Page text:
SECURITY

Staff Picks for Splunk Security Reading February 2021

Howdy, folks! A new month, so a new list of security picks! Splunk security nerds (employees and customers) like to make things. They like to make LOTS of things. But sometimes... they get lost! So as we promised in early 2018, we are bringing you some golden security nuggets you might not have seen before. These monthly postings will feature the favorite security-centric presentations, white papers and customer case studies from various peeps in the Splunk (or not) security world that WE think everyone should read. If you would like to read other months, please take a peek here! I hope you enjoy.

Ryan Kovar

@meansec

51 weeks since my last flight

SIEM rules ignore bulk of MITRE ATT&CK framework, placing risk burden on users by Bradley Barth

We hear "how do I create a detection for everything in the Mitre ATT&CK matrix?" quite often at Splunk. I get it. It makes sense. It's a matrix. It makes you want to fill in boxes with green and red for "done" and "not done" status. But the reality is that ATT&CK was not designed to give you a SIEM detection scavenger hunt challenge. The ATT&CK team designed it to allow for a scientific method of tracking adversary TTPs. It just so happens that SIEM nerds like us can also use it to generate detections for SOME of those TTPs. Full disclosure, I was interviewed for the article, so I obviously have a bias, but take a look and think hard on how you are using Mitre ATT&CK in your organization.

John Stoner

@stonerpsu

Are hotels still a thing?

Sandworm Intrusion Set Campaign Targeting Centreon Systems by ANSSI

Readers of our blog may not be familiar with ANSSI, so in case you are not, allow me to introduce the organization who is bringing you my selection for this month. ANSSI is the acronym for Agence Nationale de la Securite des Systemes d'Information. They describe their role eloquently on their own website in this way; "The role of the National Information Systems Security Agency is to facilitate coordinated, ambitious and proactive consideration of cybersecurity issues in France." At the end of January they produced a report that you may not have seen that discusses the targeting of Centreon systems by the Sandworm Intrusion Set. I wasn't familiar with Centreon but with a little web browsing found that they are an ITOps Platform that was founded in France. With all the recent IT monitoring fun many of us have experienced over the past few months, I found it fascinating that another ITOps platform had been targeted prior to 2020. The report (EN / FR) details the webshell and backdoor utilized and its operation, including ties back to the original ESET report that associated the similarities of the backdoor to Industroyer, which was attributed to TeleBots(Sandworm). Most importantly from a defensive side, ANSSI provided a set of recommendations and detections; IOCs for MISP in JSON format, SNORT and YARA rules that are detailed in the report can also be downloaded for your own use.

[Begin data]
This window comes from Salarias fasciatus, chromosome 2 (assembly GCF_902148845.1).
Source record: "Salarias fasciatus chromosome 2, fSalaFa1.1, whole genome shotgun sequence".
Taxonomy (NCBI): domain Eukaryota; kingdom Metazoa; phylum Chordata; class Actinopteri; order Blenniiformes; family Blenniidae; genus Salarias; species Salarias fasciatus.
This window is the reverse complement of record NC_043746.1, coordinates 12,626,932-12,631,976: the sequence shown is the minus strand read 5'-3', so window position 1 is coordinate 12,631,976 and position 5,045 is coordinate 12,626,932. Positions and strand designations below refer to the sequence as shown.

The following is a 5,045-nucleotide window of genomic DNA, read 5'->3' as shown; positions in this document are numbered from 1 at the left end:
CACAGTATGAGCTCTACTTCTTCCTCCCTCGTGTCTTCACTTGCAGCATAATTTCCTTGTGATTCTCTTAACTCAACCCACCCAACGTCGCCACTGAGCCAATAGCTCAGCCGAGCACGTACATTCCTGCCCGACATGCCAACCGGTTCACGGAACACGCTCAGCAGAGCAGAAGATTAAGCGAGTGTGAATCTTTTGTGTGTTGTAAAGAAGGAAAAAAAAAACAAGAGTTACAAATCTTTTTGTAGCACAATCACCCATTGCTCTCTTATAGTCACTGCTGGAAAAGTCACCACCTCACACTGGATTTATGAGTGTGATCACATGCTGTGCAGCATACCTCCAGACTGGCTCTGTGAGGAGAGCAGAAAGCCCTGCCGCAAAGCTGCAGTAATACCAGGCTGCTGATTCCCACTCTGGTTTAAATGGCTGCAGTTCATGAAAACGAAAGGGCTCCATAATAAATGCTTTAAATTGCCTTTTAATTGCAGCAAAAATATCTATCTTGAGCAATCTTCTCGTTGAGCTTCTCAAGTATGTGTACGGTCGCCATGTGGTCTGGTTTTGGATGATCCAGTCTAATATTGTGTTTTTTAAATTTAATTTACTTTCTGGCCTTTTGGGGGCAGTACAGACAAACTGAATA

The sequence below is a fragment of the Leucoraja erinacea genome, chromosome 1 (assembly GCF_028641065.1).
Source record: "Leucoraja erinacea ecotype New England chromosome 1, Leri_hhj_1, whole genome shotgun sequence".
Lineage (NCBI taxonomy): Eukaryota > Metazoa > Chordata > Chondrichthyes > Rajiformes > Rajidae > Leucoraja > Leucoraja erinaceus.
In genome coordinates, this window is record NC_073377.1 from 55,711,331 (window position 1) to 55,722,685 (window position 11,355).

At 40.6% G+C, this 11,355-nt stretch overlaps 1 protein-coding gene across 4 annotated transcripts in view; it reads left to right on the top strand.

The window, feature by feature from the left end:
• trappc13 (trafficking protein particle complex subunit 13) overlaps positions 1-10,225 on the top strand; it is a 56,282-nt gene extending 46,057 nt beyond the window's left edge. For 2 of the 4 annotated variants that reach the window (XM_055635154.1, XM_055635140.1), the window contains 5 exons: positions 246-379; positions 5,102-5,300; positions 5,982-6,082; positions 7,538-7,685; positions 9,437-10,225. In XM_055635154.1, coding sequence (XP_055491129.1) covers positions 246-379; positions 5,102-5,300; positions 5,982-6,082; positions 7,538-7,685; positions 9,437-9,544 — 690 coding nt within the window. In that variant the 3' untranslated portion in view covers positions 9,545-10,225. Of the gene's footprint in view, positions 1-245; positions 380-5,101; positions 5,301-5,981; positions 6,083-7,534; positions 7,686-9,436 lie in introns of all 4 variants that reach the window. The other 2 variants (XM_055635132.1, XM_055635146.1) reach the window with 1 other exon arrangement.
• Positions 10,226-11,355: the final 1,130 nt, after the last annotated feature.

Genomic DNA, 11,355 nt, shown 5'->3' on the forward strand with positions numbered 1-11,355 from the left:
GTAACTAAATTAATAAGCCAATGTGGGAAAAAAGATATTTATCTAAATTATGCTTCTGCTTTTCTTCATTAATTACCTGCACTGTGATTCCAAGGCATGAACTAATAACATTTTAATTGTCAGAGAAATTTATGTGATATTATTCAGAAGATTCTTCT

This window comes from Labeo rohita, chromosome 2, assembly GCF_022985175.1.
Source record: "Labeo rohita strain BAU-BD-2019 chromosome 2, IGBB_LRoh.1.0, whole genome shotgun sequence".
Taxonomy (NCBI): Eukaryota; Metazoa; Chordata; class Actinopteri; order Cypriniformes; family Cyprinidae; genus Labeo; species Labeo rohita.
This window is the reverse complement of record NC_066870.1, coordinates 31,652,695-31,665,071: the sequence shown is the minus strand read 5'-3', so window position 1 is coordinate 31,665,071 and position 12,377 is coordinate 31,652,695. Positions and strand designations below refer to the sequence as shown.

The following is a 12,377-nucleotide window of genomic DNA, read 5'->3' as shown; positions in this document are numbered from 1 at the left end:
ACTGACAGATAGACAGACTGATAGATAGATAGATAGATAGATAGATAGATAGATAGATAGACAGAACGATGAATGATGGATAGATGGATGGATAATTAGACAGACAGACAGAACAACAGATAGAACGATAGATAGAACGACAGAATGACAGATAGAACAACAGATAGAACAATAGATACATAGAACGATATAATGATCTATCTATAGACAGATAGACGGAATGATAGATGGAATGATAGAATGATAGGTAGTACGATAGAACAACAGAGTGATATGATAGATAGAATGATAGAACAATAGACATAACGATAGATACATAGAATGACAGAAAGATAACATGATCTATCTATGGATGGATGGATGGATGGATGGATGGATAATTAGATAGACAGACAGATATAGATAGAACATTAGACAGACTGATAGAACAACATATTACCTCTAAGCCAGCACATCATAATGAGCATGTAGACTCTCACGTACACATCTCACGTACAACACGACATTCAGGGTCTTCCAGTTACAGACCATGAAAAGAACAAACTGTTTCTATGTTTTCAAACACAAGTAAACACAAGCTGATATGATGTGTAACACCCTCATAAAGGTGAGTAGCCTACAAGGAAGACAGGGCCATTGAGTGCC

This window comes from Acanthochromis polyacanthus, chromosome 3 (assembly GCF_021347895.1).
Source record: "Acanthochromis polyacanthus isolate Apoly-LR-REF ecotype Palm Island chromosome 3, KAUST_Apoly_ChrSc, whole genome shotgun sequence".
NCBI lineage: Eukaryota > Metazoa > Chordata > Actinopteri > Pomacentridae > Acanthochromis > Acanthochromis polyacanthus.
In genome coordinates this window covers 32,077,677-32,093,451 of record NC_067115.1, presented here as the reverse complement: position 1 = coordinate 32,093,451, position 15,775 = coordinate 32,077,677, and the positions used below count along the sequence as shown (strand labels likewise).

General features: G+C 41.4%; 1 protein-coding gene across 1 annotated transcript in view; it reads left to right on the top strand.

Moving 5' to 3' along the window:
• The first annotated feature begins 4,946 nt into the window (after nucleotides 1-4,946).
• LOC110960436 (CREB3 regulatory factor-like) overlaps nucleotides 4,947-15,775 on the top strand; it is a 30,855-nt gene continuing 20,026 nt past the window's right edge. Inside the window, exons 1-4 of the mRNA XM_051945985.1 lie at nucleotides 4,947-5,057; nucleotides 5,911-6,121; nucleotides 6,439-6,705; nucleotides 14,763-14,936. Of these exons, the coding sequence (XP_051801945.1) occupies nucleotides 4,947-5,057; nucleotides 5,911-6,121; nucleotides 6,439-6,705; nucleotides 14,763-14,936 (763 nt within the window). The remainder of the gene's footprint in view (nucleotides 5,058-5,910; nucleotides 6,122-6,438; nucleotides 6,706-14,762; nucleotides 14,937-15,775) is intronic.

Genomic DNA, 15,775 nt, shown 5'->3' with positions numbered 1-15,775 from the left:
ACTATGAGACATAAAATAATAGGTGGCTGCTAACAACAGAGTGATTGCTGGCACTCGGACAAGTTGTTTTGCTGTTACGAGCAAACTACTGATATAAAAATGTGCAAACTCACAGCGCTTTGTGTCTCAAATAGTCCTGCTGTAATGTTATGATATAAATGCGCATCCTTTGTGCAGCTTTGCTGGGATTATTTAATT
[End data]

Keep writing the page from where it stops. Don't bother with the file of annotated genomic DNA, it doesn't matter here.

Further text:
Matt Toth

@willhackforfood

Will I get to goto .conf?

B is for Billion, as in 3.27 Billion Stolen Logins by Tara Seals

When a user on a cybercriminal forum posts about a compilation of over 3 billion stolen account logins, it gets an eyebrow raise. The user, Singularity0x01, dropped the COMB (Compilation of Many Breaches)for around $2 US on RaidForums. While the number of accounts included is massive, they appear to have been available in the Dark Web for some time. This is a good reminder for users to get a password management tool, and make sure to use unique passwords for each site or account, and update those affected in breaches.

Damien Weiss

@damienweiss

Am I alone?

DNS Hijacking Attacks on Home Routers in Brazil by Albert Zsigovits

It's always DNS. And this article does nothing to dispel that maxim.

In my red team years, I would go after corporate and government DNS servers to create a joyful army of MItM attacks. Flip all pictures upside down in a browser? Sure. Replacing downloads with installers of my own? Don't mind if I do. Run all bank sites through to scrape relevant information? Sure. "But wait, Damien, what about TLS?" Well, my friends, the number of people that actually look for the lock symbol is pretty small...

This mindset is what I present today: websites in Brazil taking advantage of vulnerabilities to log into consumer's wireless routers to change the DNS servers that are being pointed to. Now, they're pointing to the evil DNS servers for no good. Indeed, the article goes on to show that these DNS servers are pointing folks to "bank websites" to harvest credentials. IOCs are in the article.

Ryan Kovar
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Ryan Kovar

NY. AZ. Navy. SOCA. KBMG. DARPA. Splunk.

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